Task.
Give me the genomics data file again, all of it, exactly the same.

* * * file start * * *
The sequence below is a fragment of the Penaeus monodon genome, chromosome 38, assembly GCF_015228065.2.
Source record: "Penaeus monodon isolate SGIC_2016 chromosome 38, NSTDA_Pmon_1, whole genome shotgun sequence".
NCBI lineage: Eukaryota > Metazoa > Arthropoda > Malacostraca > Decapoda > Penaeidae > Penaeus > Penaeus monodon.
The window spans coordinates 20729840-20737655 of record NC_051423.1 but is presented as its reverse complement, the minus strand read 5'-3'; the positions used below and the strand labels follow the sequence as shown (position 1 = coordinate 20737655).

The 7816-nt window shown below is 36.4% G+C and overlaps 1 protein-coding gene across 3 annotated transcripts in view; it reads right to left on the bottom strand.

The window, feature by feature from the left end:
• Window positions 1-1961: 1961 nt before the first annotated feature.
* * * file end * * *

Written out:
The sequence below is a fragment of the Penaeus monodon genome, chromosome 38, assembly GCF_015228065.2.
Source record: "Penaeus monodon isolate SGIC_2016 chromosome 38, NSTDA_Pmon_1, whole genome shotgun sequence".
NCBI lineage: Eukaryota > Metazoa > Arthropoda > Malacostraca > Decapoda > Penaeidae > Penaeus > Penaeus monodon.
The window spans coordinates 20729840-20737655 of record NC_051423.1 but is presented as its reverse complement, the minus strand read 5'-3'; the positions used below and the strand labels follow the sequence as shown (position 1 = coordinate 20737655).

The 7816-nt window shown below is 36.4% G+C and overlaps 1 protein-coding gene across 3 annotated transcripts in view; it reads right to left on the bottom strand.

The window, feature by feature from the left end:
• Window positions 1-1961: 1961 nt before the first annotated feature.